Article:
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Dog bites: How to prevent or treat them

Millions of dog bites occur every year — what should you do if it happens to you?

By Jahangir AlamPublished 14 days ago 4 min read
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Each year, more than 4.5 million dog bites occur in the United States. Despite what you might assume, most of these incidents don't happen when an unfamiliar dog attacks someone in a park or another outdoor location. Instead, most dog bites are inflicted by a pet dog in a home.

Here's advice for avoiding these upsetting and potentially serious injuries — and the steps you should take if you sustain a dog bite.

Why do dog bites happen?

Some dog bites happen by accident when people wrestle or play tug-of-war with their dog. But most of the time, dogs bite people as a reaction to feeling stressed, threatened, scared, or startled, according to the American Veterinary Medical Association (AVMA). More than half of dog bites occur in children, and they're far more likely to be seriously injured than adults.

"People don't always heed the behavioral signals that a dog is uncomfortable," says Dr. Christopher Baugh, associate professor of emergency medicine at Harvard Medical School. For example, some dogs are highly territorial and will bark, growl, snap, and lunge if outsiders enter their space — whether that's an apartment, yard, or crate. Or dogs may exhibit resource guarding, which shows up as anxious, aggressive behavior around food, toys, or beds.

"These situations can be high-risk, and children in particular have less awareness of that risk," says Dr. Baugh, who has children and two mixed-breed rescue dogs, Harley and Roxi.

What can you do to prevent dog bites?

Any dog — even a sweet, cuddly dog — can bite if provoked, according to the AVMA. Never leave young children alone with a dog without adult supervision. And teach children to never disturb a dog while it's eating, sleeping, or caring for puppies.

In a study of 321 facial dog bites treated at Harvard-affiliated Massachusetts General Hospital over a 20-year period, 88% of the bites were from known dogs. Most were in adults and occurred after playing with the dog, feeding the dog, and placing their face close to the dog. However, the hand (usually a person's dominant hand) is probably the most common location for a dog bite in an adult, says Dr. Baugh.

Other tips from the CDC to prevent dog bites include the following:

Always ask a dog's owner if it's okay to pet their dog, even if the dog appears friendly.

Make sure the dog sees and sniffs you before reaching out to pet it.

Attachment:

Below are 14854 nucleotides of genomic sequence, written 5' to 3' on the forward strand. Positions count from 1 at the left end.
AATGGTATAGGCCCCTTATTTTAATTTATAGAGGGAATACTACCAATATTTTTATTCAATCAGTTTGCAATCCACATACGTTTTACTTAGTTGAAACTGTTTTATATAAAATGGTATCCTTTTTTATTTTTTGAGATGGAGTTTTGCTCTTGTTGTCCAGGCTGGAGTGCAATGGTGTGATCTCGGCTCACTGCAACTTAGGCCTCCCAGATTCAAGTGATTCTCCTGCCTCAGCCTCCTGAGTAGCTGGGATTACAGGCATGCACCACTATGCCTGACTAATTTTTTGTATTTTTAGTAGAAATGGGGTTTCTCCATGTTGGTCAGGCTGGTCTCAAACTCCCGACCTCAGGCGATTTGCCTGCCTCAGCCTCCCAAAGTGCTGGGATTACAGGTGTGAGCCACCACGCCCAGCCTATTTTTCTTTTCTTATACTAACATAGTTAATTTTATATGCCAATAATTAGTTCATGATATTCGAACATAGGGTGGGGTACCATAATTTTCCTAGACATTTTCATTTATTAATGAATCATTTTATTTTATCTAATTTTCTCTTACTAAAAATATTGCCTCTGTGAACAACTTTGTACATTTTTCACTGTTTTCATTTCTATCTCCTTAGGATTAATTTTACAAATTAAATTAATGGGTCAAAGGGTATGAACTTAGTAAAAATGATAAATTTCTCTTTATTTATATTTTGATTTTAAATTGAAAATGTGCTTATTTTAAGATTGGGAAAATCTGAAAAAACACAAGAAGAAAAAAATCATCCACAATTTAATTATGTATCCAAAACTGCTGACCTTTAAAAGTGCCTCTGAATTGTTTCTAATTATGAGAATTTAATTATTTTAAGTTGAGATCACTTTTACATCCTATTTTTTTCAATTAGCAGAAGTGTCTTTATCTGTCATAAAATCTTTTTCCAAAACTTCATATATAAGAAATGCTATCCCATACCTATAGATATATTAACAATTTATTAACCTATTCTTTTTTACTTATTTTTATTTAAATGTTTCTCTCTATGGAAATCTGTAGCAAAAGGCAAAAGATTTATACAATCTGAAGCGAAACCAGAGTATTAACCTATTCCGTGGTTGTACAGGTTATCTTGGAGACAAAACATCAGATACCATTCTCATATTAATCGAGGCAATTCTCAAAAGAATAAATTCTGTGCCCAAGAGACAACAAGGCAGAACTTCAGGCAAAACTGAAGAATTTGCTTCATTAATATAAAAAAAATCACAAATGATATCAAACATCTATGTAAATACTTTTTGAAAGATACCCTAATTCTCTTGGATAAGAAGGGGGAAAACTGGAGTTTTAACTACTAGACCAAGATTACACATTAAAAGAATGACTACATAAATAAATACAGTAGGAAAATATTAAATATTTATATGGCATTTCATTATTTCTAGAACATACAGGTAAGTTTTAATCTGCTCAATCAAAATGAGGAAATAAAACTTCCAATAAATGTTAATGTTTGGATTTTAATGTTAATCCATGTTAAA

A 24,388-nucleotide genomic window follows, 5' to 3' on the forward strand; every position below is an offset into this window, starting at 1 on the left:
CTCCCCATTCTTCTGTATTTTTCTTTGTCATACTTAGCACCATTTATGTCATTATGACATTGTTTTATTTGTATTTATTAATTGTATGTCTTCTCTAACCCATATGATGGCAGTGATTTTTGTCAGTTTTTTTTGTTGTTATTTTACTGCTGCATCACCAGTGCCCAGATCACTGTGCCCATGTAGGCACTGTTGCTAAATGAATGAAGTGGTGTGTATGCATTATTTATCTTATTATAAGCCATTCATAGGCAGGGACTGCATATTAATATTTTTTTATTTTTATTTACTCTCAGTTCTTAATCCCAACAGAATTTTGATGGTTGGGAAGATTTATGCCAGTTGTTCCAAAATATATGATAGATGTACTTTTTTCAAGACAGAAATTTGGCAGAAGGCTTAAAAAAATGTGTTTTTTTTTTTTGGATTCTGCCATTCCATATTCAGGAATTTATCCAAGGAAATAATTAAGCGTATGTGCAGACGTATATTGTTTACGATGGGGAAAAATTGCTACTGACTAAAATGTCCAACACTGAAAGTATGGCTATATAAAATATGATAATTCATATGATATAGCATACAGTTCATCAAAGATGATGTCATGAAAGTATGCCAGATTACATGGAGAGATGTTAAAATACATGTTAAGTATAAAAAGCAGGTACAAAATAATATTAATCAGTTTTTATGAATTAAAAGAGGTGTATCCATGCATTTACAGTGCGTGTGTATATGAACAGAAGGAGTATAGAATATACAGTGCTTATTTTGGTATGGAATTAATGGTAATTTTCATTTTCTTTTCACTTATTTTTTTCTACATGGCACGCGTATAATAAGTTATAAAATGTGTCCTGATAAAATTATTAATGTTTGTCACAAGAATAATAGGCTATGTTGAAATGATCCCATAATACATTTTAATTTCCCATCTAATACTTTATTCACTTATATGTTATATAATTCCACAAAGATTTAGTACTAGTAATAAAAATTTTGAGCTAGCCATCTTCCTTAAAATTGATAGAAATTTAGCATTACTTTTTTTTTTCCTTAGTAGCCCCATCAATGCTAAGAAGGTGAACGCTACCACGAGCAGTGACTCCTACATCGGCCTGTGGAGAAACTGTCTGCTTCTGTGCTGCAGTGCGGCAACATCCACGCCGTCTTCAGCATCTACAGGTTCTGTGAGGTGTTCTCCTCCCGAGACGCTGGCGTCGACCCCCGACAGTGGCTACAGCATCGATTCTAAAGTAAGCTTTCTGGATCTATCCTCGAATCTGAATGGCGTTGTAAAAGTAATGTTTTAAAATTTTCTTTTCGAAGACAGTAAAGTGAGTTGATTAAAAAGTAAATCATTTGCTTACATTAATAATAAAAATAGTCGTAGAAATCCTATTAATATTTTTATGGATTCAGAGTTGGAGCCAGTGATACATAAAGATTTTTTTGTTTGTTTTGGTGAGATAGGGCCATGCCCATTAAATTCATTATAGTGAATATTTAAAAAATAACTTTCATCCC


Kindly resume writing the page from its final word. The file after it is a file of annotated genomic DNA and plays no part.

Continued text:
Don't pet a dog that seems to be hiding, scared, sick, or angry.

What if an unfamiliar dog approaches you? Remain calm and still, avoiding eye contact with the dog. Stand with the side of your body facing the dog and say "no" or "go home" in firm, deep voice. Wait for the dog to retreat or move yourself slowly away.

What should you do if you're bitten by a dog?

Clean the wound with mild soap and running water, then cover it with a clean bandage or cloth. Some online resources recommend applying an antibiotic ointment or cream. But these products are recommended only for people with clear evidence of an infection, such as redness, pus, pain, swelling, or warmth, according to the American Academy of Dermatology.

If the injury is serious — with a bite on the face, heavy bleeding, or a possible broken bone — go to the emergency room. That's also a good idea if you're bitten by an unknown or stray dog, in the rare event that you might need medicines to prevent rabies (rabies post-exposure prophylaxis).

"Often, people are shocked after being bit and will understandably focus all their attention on their wound," says Dr. Baugh. The dog's owner may check in to see if you're okay, but then walk away. But you should get the person's contact information and make sure the dog is vaccinated against rabies, he says.

Keep in mind that:

Emergency rooms are often crowded with long waits, so an urgent care clinic is a good option if the injury doesn't require immediate attention.

Some wounds require stitches, ideally within 12 to 24 hours.

The doctor may prescribe antibiotics to prevent possible infections, especially if you have health problems such as a weakened immune system or diabetes.

You may also need a tetanus booster if you haven't had one in the past 10 years. If your vaccine history isn't available or you can't remember, you'll get a tetanus booster just in case.

What if a dog bite is less serious?

Let's say you have a less serious bite from a family dog known to have a current rabies vaccine. Bites that don't require stitches can be cleaned with mild soap and running water, then evaluated by your regular health care provider. They may tell you to simply monitor the wound for signs of infection.

"Doctors are trying to be more thoughtful about prescribing antibiotics and limit their use in low-risk situations, because overuse contributes to antibiotic resistance and exposes people to potential side effects without any benefit," says Dr. Baugh.

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